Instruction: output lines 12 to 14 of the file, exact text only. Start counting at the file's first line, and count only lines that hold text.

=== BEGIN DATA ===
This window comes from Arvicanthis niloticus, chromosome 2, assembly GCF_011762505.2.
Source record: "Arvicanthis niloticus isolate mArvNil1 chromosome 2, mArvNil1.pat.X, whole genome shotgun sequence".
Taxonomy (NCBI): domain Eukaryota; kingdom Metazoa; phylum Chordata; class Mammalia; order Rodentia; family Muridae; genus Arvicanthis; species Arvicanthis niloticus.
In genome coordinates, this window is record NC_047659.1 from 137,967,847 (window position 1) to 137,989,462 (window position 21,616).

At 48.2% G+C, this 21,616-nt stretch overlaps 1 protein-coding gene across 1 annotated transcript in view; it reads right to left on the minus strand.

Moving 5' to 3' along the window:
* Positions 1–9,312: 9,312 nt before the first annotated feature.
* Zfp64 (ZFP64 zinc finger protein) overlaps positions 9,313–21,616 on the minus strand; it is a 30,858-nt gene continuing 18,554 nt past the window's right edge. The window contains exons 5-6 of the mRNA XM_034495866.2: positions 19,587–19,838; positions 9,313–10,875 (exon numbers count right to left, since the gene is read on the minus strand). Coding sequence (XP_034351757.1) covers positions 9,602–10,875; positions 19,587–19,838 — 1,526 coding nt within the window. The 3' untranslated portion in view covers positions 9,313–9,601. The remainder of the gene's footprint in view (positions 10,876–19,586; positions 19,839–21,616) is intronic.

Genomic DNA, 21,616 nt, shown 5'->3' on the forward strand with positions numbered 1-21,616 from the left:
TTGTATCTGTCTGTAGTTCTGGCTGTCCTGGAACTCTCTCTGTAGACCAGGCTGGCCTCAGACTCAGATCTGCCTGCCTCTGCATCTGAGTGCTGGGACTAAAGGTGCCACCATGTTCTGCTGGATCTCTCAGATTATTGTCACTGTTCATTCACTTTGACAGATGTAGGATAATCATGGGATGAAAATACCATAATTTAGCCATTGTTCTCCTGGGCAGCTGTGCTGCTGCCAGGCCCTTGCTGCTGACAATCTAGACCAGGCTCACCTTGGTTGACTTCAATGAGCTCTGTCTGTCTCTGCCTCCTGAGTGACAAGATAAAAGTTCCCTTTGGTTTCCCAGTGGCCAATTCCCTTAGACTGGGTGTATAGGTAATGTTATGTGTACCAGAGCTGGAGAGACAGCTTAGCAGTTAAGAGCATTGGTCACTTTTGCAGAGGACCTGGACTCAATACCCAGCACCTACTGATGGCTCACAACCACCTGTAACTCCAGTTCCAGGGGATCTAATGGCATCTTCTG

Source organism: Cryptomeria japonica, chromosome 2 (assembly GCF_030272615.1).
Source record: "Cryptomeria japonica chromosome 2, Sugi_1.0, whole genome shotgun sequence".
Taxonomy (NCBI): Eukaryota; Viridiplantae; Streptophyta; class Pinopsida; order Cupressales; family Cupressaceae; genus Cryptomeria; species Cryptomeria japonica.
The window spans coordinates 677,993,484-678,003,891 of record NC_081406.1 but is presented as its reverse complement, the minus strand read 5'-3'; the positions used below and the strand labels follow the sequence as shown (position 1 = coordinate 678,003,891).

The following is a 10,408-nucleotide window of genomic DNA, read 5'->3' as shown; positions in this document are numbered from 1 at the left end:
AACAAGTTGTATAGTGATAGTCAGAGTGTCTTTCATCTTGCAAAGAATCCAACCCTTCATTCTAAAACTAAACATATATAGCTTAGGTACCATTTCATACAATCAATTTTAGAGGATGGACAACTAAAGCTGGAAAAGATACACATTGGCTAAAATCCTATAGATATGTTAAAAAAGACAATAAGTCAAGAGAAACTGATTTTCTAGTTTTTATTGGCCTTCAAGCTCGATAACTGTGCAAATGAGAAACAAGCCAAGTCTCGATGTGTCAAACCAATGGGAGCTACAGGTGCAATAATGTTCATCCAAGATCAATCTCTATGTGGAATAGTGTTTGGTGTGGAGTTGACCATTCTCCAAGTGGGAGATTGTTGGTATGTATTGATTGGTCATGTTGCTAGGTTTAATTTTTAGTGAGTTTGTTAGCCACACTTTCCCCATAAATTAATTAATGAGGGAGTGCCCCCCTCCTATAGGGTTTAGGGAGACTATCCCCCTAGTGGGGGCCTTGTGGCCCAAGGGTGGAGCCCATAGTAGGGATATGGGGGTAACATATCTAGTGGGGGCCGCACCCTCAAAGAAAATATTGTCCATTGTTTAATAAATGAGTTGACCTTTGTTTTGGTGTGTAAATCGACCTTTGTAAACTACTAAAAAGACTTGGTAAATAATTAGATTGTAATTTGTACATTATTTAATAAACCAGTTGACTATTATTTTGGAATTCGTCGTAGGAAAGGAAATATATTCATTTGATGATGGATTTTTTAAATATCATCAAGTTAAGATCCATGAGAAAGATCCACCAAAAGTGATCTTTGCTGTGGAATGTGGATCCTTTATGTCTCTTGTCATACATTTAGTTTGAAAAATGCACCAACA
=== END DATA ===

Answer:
Source record: "Cryptomeria japonica chromosome 2, Sugi_1.0, whole genome shotgun sequence".
Taxonomy (NCBI): Eukaryota; Viridiplantae; Streptophyta; class Pinopsida; order Cupressales; family Cupressaceae; genus Cryptomeria; species Cryptomeria japonica.
The window spans coordinates 677,993,484-678,003,891 of record NC_081406.1 but is presented as its reverse complement, the minus strand read 5'-3'; the positions used below and the strand labels follow the sequence as shown (position 1 = coordinate 678,003,891).